The Paragon in Blackheath

London Illustrated News, 19 April 1947


Creasy also went to Thomas Haycraft’s ironmongery in Deptford; Mr Haycraft had gone to Bath, leaving his two sons in charge. After being reassured by Mr Creasy, they extended credit to Eliza and supplied items for her new house. In the end, across all the tradesmen, dressmakers and milliners who were approached by Eliza and Mr Creasy, she received credit amounting to an eye-watering £15,000 against her future expectations.


During the building work, Eliza and Charlotte stayed at Croom’s Hill. (Charlotte Sharpe was later described, unkindly, as having large black eyes, with a rather ferocious expression, pallid skin and sharp features.) Towards the end of June, they set off for Brighton, where they ‘figured away with four horses and outriders.’ In August they returned, and Eliza went to Hatchett’s the coachmaker and desired him to make her an elegant chariot, with silver mouldings and raised coronets of silver. A trip to Margate also took place, with Mr Creasy accompanying the ladies. Eliza realised that he might talk to people in Margate and unravel her tales so, near to Shooter’s Hill, she stopped the carriage and told her coachman not to announce Mr Creasy.

On Shooter’s Hill by George Scharf

British Library


Next, furniture was supplied by Mr Oakley, an upholsterer who had a warehouse on Bond Street. Eliza told Oakley she had great expectations from rich relations in India and was continually receiving presents of great value. One, she told him, was a chimneypiece then lying at India House, and she added that she was going to build a ballroom in her home. Oakley’s order amounted to almost £4,000, again, all on credit. With the house partly furnished, servants were hired and Eliza and her ever-trusting companion, Miss Sharpe, moved in. They were, perhaps, lovers.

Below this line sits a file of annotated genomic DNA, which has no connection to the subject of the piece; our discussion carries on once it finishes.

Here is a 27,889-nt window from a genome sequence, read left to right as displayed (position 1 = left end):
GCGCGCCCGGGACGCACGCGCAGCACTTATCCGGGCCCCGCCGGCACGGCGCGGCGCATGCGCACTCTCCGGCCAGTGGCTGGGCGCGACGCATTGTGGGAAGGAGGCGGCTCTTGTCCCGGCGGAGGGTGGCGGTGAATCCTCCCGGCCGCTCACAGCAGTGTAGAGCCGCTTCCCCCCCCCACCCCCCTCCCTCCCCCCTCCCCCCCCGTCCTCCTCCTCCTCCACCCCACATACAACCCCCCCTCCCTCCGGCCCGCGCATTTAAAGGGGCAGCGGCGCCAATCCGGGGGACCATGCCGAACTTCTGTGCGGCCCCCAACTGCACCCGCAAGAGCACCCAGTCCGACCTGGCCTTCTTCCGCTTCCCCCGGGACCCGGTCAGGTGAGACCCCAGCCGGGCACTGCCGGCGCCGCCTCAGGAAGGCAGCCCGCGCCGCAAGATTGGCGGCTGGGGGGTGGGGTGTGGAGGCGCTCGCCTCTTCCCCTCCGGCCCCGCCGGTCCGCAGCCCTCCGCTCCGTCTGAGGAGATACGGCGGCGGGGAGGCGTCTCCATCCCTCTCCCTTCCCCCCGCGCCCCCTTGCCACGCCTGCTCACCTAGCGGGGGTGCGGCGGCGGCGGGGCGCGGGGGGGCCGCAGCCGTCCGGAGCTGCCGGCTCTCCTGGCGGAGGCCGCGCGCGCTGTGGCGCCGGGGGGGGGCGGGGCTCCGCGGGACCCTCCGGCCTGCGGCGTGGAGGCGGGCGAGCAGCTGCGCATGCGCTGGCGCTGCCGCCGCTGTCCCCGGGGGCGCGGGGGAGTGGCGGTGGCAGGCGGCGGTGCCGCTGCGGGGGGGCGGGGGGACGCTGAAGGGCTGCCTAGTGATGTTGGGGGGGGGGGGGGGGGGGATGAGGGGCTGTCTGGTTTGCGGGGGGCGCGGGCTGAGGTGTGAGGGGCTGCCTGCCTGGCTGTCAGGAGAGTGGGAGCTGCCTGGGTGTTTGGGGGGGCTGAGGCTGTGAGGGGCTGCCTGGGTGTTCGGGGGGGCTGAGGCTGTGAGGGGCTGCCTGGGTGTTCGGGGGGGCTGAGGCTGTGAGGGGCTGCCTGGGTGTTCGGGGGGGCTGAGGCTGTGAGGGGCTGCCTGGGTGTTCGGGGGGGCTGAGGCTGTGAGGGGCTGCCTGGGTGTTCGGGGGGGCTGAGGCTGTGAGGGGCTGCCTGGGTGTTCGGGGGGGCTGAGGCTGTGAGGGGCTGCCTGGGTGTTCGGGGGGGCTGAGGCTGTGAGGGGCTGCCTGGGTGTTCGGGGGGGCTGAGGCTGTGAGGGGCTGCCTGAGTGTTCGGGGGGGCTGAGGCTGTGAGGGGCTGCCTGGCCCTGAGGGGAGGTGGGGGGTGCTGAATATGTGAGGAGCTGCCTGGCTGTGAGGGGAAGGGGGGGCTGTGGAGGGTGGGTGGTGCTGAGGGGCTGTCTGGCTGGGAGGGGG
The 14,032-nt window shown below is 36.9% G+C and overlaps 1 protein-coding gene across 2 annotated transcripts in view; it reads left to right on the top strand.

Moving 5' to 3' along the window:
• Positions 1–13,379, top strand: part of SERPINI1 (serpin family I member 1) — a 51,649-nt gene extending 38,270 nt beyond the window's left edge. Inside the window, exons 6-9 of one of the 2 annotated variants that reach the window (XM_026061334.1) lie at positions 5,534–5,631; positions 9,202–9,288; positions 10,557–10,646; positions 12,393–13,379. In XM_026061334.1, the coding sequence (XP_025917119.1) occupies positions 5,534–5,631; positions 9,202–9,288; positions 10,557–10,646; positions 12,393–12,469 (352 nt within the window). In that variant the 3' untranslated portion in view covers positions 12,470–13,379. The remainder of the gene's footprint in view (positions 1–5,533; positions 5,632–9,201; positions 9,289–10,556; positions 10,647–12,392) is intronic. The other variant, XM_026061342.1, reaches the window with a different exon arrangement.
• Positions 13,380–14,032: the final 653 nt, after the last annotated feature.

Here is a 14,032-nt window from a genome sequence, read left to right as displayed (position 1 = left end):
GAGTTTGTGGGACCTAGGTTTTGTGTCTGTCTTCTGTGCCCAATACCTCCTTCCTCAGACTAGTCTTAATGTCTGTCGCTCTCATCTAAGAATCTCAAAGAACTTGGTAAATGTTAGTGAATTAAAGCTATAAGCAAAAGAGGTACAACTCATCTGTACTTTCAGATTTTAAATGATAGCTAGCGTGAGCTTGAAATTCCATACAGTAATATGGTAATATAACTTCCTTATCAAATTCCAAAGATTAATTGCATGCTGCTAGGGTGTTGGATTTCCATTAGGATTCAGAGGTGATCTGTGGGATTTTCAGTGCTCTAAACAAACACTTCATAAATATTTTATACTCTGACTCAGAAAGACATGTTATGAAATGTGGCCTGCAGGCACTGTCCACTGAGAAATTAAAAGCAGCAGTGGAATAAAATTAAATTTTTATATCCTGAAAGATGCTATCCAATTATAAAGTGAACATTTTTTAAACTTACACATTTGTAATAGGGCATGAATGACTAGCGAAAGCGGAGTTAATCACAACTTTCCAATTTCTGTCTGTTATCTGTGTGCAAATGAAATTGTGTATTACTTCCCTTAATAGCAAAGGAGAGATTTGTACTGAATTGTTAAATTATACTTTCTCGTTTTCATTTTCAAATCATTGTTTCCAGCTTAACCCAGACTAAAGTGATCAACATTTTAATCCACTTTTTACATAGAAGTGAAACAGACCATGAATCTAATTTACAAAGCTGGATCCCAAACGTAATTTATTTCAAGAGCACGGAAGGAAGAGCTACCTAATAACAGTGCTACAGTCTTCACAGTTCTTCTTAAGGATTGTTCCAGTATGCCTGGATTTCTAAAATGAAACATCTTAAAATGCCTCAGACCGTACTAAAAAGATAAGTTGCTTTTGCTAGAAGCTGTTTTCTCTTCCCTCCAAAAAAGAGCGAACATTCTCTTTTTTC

John Cator, Esq., a wealthy Quaker timber merchant and MP who owned the land the villa stood on, had been a mortgagee on the house and became the landlord. Eliza told him she wanted £850 to pay the workmen, and that she did not mean to have a lease, but to purchase the house. He loaned her the money.


Oakley was the first to grow suspicious and when half the order had been completed, asked for £1,000. Eliza was hurt by his lack of trust. She snapped that, if he doubted her, he could write to her sister, Lady Paget, or her cousin, the Bishop of London. If that didn’t satisfy him, he could apply to Sir Richard Hill who had known her from infancy or to the Attorney-General, Sir Edward Law, who could vouch for her. Her boldness won the day, and Oakley proceeded without contacting anyone. But, as suspicions had been raised, Eliza decided to announce the death of her grandfather. She put her entire household into mourning while her creditors looked on with interest.


From the manner in which she was going on, he [Oakley] took it for granted that she was a woman that had so much money that she did not know what to do with it, or that she had none at all.

Finally, just before everything was finished, Mr Oakley did what he should have done weeks earlier, and called on the Bishop of London and Sir Richard Hill. He was horrified to learn that both gentlemen only knew Eliza through her card, which she had left at their door. The game was finally up!

Print via the British Museum: Madora, c.1800.


Oakley took out a writ and waited for Eliza and Charlotte to return home (they were dining out), but the crafty Eliza realised what was happening. She sent her carriage home empty and vanished into the night. Oakley broke in and by 6 o’clock the next morning had cleared the house of its furniture. Three hours later, it was ordered that the remaining property was to be sold by auction on the premises.